Stars explained: * A production of no real merit with failings in all areas. ** A production showing evidence of not enough time or effort, or even talent, and which never breathes any real life into the piece – or a show lumbered with a terrible script. *** A good enjoyable show which might have some small flaws but has largely achieved what it set out to do.**** An excellent show which shows a great deal of work and stage craft with no noticeable or major flaws.***** A four star show which has found that extra bit of magic which lifts theatre to another plane.
Half stars fall between the ratings

First class return just the ticket

The Titfield Thunderbolt

The Grange Players

Grange Playhouse, Walsall


THERE are so many eye-popping sets and props in this clever production they almost divert your attention from the quality of the cast in Philip Goulding's adaptation of the 1953 film.

Wooden steam trains, a passenger carriage, an impressive steam roller and a bus were, in the main, designed and constructed by the play's director-producer Martin Groves and his team, as well as the station and platform plus the bar of the Pig & Whistle pub.

The vehicles are neatly manoeuvred around the stage in amusing fashion by the players, and they even manage to create a realistic rain storm at one point.

At times the plot is a little far fetched, but the enthusiasm of the cast carries the action through the occasional blips to such an extent that they earn cheers at the end of the trip.

Julie Lomas is outstanding as Lady Edna Chesterford who leads the campaign to prevent British Rail closing the branch line serving the fictional village of Titfield, and she has excellent support from Gary Pritchard, the railway enthusiast vicar, Sam Weech, delighted to have an opportunity to drive the train when the villagers win permission to run the service for a trial period.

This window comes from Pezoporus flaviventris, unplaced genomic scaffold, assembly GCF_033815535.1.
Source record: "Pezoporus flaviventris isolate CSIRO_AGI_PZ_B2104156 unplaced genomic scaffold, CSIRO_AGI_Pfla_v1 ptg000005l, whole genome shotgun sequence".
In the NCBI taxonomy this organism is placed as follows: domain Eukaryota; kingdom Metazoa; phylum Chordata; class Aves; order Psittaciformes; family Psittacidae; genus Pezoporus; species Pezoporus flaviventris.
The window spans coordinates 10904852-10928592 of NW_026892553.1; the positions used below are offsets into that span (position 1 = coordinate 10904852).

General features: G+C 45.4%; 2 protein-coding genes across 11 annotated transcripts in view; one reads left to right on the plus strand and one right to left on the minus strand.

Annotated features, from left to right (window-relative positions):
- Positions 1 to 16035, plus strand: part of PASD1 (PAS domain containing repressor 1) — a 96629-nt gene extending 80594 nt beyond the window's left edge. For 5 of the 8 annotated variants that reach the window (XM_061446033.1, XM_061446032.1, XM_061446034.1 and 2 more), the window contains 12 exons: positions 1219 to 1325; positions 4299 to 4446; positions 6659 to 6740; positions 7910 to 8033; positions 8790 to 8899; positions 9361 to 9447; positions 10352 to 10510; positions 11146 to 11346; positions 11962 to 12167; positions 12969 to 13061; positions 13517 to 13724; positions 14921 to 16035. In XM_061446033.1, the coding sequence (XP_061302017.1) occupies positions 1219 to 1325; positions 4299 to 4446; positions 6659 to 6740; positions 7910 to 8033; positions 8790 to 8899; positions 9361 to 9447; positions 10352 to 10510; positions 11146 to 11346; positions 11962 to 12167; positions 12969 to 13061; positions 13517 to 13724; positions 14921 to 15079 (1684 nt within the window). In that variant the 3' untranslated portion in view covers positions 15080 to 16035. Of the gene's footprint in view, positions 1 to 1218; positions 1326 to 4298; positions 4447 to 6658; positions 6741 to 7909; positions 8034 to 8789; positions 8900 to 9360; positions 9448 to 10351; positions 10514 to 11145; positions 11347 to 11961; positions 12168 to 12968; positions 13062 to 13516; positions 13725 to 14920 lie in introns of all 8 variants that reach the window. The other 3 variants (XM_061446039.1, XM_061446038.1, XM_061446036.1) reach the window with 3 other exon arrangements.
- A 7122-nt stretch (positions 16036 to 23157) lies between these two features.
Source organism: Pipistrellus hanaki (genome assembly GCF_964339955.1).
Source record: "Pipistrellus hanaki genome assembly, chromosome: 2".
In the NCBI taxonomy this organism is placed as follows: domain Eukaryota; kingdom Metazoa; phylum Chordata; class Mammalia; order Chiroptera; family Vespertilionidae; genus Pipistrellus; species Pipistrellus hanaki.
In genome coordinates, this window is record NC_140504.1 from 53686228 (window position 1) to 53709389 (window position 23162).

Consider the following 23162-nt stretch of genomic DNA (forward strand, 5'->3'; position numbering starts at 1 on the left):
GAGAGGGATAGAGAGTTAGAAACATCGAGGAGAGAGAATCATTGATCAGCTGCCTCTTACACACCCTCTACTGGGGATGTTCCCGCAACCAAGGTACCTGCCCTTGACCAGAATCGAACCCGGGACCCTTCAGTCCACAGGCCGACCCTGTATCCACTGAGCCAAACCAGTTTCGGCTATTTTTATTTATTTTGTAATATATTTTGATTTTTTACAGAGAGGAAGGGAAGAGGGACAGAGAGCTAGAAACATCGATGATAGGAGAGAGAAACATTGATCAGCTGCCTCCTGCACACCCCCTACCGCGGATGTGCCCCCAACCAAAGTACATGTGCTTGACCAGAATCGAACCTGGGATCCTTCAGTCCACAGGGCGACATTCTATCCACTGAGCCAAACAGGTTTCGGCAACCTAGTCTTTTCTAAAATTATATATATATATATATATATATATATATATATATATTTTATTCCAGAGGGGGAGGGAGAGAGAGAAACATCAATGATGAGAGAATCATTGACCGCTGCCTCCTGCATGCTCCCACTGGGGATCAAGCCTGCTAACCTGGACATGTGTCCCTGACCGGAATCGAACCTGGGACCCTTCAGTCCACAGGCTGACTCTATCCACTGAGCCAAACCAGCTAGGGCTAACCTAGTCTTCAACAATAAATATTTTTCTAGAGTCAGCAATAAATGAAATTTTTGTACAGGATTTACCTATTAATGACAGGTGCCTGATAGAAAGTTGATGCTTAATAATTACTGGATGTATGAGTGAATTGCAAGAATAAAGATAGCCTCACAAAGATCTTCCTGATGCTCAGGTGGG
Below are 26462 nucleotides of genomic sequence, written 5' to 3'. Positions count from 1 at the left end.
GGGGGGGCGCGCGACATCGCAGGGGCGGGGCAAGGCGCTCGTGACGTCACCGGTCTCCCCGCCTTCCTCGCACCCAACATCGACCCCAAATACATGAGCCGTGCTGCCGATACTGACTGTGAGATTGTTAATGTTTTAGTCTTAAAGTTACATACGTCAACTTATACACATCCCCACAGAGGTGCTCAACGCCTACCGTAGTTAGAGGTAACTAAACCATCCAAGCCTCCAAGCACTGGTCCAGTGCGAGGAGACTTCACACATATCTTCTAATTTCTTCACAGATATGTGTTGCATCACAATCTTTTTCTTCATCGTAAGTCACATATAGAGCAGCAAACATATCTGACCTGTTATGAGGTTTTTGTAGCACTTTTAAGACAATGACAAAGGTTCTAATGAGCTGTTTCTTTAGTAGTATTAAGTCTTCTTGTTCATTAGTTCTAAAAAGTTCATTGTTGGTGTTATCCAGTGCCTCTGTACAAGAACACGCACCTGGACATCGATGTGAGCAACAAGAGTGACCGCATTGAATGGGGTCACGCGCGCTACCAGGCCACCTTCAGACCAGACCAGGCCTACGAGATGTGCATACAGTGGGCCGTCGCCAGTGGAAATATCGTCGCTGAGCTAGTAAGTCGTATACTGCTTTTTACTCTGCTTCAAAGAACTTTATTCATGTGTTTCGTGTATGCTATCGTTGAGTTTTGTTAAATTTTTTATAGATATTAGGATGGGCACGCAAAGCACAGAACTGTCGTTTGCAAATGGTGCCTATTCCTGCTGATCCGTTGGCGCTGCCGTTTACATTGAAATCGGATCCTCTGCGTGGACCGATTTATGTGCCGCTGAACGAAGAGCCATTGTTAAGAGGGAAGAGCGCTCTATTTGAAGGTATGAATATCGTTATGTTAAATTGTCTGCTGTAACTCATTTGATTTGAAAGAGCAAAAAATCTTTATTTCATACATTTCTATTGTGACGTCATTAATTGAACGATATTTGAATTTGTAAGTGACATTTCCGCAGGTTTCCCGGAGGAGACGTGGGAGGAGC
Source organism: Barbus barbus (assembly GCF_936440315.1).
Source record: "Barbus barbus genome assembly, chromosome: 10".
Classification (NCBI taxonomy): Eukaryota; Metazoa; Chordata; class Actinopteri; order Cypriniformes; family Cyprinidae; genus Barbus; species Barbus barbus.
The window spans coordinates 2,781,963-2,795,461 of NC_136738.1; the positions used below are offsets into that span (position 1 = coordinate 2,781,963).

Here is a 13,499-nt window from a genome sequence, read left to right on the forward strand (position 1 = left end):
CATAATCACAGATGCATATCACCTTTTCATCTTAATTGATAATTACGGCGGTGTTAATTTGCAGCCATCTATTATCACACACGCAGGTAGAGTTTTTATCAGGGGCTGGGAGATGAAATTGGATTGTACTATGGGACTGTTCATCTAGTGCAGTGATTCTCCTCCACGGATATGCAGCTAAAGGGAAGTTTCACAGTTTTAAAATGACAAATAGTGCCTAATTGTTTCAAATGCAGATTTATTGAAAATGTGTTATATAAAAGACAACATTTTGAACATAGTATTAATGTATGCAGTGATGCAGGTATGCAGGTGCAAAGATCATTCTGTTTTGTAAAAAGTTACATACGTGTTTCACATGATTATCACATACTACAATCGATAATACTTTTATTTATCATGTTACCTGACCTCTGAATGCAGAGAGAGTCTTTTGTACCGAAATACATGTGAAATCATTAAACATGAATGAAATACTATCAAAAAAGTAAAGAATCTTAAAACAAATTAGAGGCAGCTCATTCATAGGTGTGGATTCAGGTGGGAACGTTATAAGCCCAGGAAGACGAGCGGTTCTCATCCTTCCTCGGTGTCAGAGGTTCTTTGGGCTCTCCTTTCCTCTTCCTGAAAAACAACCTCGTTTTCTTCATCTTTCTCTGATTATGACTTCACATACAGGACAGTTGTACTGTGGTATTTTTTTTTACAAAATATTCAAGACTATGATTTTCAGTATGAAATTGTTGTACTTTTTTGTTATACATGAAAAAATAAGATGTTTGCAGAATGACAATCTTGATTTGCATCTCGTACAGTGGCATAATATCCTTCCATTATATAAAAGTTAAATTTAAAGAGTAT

But they have to cope with opposition from Vernon Crump (Robert Onions) and his son Harry (Dexter Whitehead) who stoop to sabotage in an effort to win the business for the coach company they set up.


There's a brilliant scene when Whitehead - playing a bit of a country bumpkin - pops up as a policeman to arrest his dad while considering suggestions that he reminds people of someone.

Fine performances, too, from David Stone as wealthy villager and champion boozer Walter Valentine who bankrolls the experiment on being told that the train can run a bar which would be open daily before the local pub.

Kerry Frater is sound as Welshman Dan Taylor, a former railway employee, and Christina Peak excels as Joan Weech, niece of the vicar and love target for sometimes hapless Harry.

The play offers numerous opportunities for audience participation, particularly at the public meeting staged in the village hall and when various receptacles - a chamber pot, teapot, biscuit barrel and tin bath - are passed from the rear of the auditorium to the stage to be poured into the train's boiler after the scheming Vernon Crump has blasted the line's water storage tank with his shotgun.

Funny scenes, too, as the train containing passengers pulls into the station and the bus shakes up its customers driving over a hump-backed bridge.

Oh, and on a couple of occasions a spectacular giant cockerel darts across the stage and through the central aisle of the theatre. Why? I don't know, but it raised a laugh. It makes you yearn for a return of the steam age!

Every ticket has been sold for The Titfield Thunderbolt which finally reaches the end of the line on Saturday night 28-05-11

Paul Marston 

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